Soil morphological properties related to Páramo ecosystems in Nariño, Southern Colombia

Felipe Zúñiga Ugalde, Jenny Huertas Delgado, Gabriela Guerrero Obando, José Dörner Fernández, Jairo Sarasty Bravo, Hernán Burbano Orjuela


Franklin Delano Roosevelt (1882-1945) stated: “A nation that destroys its soils destroys itself.” How can we get the soil closer to society so that this sentence does not become reality? One alternative is to develop didactic tools that allow socializing the information that soil profiles can provide. Soil morphological properties associated with páramo ecosystems and their link with ecosystem services (SE) were studied in Nariño, Southern Colombia through a pedotransference function (FPTs) with an instructive approach, oriented to the environmental regulation of the study area. Forty-two soil horizons were described morphologically in a range of 9 ecosystems (páramos to crops). In general, the deepest soils are found in páramos and native forest systems. These soils are also dark, evidence of accumulation of soil organic carbon. Soil bulk density varied between 0.13 and 1.35 Mg m-3, and soil organic carbon ranged between 0.60 and 23.77%. This property explains soil bulk density (P < 0.0001; r2 = 0.83) and is described by an inverse first order equation. Soil organic carbon is a useful indicator to estimate quantitative aspects of the soil pore system and to infer the ecosystem services of water, air and nutrient regulation of the páramos. Finally, “Land information cards” are proposed as tools to will inform and raise awareness of the society regarding the importance of the soil as natural capital and prevent the sentence of F.D. Roosevelt from becoming an uncomfortable reality.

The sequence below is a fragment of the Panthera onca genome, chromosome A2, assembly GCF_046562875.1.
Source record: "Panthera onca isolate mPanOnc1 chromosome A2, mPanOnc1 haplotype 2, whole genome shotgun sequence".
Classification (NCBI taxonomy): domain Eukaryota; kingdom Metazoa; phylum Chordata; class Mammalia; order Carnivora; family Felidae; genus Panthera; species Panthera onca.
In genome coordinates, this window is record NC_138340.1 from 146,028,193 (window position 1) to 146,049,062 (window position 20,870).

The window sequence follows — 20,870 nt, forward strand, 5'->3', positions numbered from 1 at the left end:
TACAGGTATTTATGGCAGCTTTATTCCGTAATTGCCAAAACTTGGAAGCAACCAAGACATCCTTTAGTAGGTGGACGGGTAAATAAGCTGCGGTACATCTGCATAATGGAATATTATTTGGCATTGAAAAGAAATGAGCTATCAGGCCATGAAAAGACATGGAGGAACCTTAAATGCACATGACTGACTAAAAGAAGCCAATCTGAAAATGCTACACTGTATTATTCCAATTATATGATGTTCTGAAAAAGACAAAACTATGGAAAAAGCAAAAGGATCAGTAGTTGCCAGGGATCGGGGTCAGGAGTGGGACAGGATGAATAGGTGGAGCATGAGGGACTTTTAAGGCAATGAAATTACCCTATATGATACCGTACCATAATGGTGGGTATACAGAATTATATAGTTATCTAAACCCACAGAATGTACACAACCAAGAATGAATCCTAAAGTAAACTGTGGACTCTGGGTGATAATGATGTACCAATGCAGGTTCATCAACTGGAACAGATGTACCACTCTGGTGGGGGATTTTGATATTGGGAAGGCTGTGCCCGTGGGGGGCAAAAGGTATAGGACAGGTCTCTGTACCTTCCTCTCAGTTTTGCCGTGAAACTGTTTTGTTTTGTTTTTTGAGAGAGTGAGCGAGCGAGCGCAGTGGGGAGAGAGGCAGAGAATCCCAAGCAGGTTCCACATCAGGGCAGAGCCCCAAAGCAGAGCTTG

land uses; pedotransfer soil function; soil cards; Andisols



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